KIRKSVILLE – I saw the advertisement for O.S. Hawkins’ book, In the Name of God: The Colliding Lives, Legends and Legacies of J. Frank Norris and George W. Truett (B&H 2001), and I just knew I had to read it. On the surface it looks a little uninteresting with a picture of two stern preachers in Texas that had a quarrel with each other about a hundred years ago.
J. Frank Norris, pastor of First Baptist Church, Ft. Worth, and George W. Truett, pastor of First Baptist Church, Dallas, did not get along. They did not get along at all!
When I attended Southwestern Seminary in Ft. Worth, we were told stories about J. Frank Norris in our church history classes. The professors had little good to say about him. Even 50-70 years later this controversial and flamboyant preacher has left his mark on Ft. Worth, the seminary and Texas Baptists. He had a penchant for controversy and down-and-dirty fighting in order to get his way.
I also admired the First Baptist Church of Dallas pastored by W. A. Criswell. At that time (in the 1970’s) it was the largest Southern Baptist Church. Truett had been pastor of that church for 47 years from around the turn of the century until 1944. His influence on Texas Baptists and the Dallas-Ft. Worth region was large also.
The two pastors never got along well.
O.S. Hawkins, recently retired president of GuideStone Christian Resources of the Southern Baptist Convention, penned this book to contrast and compare these two men who feuded most of their ministries. It is an interesting contribution to church history as Hawkins details the rise to influence these two preachers had and then their quarrels which really never got settled and reconciled.
Norris was the owner of the Baptist Standard newspaper while pastoring the largest church in the Southern Baptist Convention at that time. He played a lot of influence in Texas Baptist politics. However, he fought so stridently that he began to lose favor with people and his influence began to fade. He started a rival fundamentalist organization which became known as the World Baptist Fellowship. Many independent Baptists have allegiance to this movement.
Truett, a consummate preacher and a leader in Texas Baptist circles, was a more sedate and quiet leader but he pushed hard (through other people) to get his way. He never cared for J. Frank Norris. And that feeling was mutual with Norris.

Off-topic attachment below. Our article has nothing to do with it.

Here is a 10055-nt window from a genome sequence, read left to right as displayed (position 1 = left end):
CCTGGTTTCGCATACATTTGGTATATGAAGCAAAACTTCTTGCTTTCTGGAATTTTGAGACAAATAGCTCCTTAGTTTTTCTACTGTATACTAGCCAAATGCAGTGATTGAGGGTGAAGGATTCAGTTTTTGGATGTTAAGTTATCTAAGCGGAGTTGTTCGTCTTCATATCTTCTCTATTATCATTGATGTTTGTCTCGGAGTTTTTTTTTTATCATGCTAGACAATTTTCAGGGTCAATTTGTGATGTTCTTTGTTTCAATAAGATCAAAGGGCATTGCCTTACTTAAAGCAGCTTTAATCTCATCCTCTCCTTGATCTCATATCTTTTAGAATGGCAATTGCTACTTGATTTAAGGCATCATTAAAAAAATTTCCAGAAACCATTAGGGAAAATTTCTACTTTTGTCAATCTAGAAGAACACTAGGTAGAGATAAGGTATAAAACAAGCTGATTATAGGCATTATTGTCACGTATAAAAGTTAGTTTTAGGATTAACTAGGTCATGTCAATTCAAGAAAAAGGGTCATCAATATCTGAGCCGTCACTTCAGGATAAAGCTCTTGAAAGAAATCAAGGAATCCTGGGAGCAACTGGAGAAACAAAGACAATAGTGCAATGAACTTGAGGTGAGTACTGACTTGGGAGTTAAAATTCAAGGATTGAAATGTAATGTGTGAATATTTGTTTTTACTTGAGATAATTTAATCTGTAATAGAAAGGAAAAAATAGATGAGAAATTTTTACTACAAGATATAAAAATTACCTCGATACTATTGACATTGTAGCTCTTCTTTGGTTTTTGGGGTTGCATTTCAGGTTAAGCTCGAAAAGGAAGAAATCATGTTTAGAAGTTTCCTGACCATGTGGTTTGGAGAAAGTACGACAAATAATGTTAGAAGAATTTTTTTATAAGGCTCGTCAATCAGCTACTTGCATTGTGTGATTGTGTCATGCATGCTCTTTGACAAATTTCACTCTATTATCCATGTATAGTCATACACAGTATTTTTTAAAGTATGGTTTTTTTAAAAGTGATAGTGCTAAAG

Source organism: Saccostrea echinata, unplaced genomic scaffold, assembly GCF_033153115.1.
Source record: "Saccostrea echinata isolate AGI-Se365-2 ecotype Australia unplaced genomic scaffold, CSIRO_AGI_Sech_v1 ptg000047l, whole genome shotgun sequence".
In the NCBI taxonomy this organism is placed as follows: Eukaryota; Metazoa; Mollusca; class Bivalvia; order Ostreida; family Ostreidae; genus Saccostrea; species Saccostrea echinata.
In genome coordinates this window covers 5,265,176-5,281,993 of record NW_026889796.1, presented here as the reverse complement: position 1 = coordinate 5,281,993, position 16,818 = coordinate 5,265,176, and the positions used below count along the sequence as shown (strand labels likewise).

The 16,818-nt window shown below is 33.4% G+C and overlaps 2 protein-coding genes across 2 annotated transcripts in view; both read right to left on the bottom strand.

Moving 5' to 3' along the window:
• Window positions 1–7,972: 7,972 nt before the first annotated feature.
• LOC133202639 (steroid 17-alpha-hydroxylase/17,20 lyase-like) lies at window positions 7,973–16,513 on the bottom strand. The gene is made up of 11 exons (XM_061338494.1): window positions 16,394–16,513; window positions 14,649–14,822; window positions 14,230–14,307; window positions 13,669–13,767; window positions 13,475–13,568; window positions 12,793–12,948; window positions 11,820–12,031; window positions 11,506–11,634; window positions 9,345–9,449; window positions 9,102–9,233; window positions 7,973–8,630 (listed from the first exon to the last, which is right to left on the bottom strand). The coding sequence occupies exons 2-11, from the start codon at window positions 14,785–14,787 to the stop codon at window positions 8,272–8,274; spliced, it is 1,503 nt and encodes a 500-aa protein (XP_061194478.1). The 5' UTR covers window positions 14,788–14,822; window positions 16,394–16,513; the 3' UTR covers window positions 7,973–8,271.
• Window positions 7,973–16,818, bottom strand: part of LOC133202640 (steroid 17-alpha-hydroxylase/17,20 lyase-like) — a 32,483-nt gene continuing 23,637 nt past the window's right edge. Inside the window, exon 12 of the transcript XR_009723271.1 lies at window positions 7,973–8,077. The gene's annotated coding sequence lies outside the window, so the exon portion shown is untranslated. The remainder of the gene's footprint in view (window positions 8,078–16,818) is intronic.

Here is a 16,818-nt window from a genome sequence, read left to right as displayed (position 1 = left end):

Norris tried to expose the drift toward liberalism and the teaching of evolution at his alma mater, Baylor University in Waco. Both Norris and Truett had attended there. Norris was successful in bringing the wayward Baptist school’s teaching out into the public light. Truett opposed him in this effort.
Southwestern Baptist Theological Seminary was birthed at Baylor University by B.H. Carroll. Norris was able to persuade the seminary to move to Ft. Worth. Later Norris would go on to stand in opposition to the seminary in many matters.
Both Norris and Truett shared a peculiar and controversial fact: they both shot a man.
Norris pulled a revolver out of his desk drawer and defended himself when an armed and angry man burst into his office reaching for his weapon. He was exonerated in court of any wrongdoing—the courts believed his actions to be self defense.
Truett accidentally shot a man while hunting. While out on a hunting trip with the chief of police of the City of Dallas, Truett discharged his weapon and injured the police officer. He survived the leg wound and the incident was ruled accidental.
There were many other quarrels and rivalries described by Hawkins about these two competitive preachers. Norris the flamboyant and cunning preacher with a mean streak and the quiet, reserved Truett who worked through others from a position of power and wealth to get his way.
Both men passed away in the 1940s and they never really reconciled any of their differences.
But they had followers who carried on the torches for these men. One man (Truett) set the course for denominational loyalty and conservative churchmanship, another (Norris) fighting the denomination from outside the circle of power until he was ostracized and had to form a new fellowship.
Hawkins traces the stream of these men’s influence up to the fairly recent “Conservative Resurgence” movement which sprang up in the 1970-80s.
I thought the book would be about two preachers in two competitive Texas cities having a fight. It was all of that for sure! But it was fascinating, and it had some redeeming qualities as Hawkins found some good traits in each of these prominent preachers who influenced a generation or two of Baptists. Take a look at this book. It’s hard to put it down.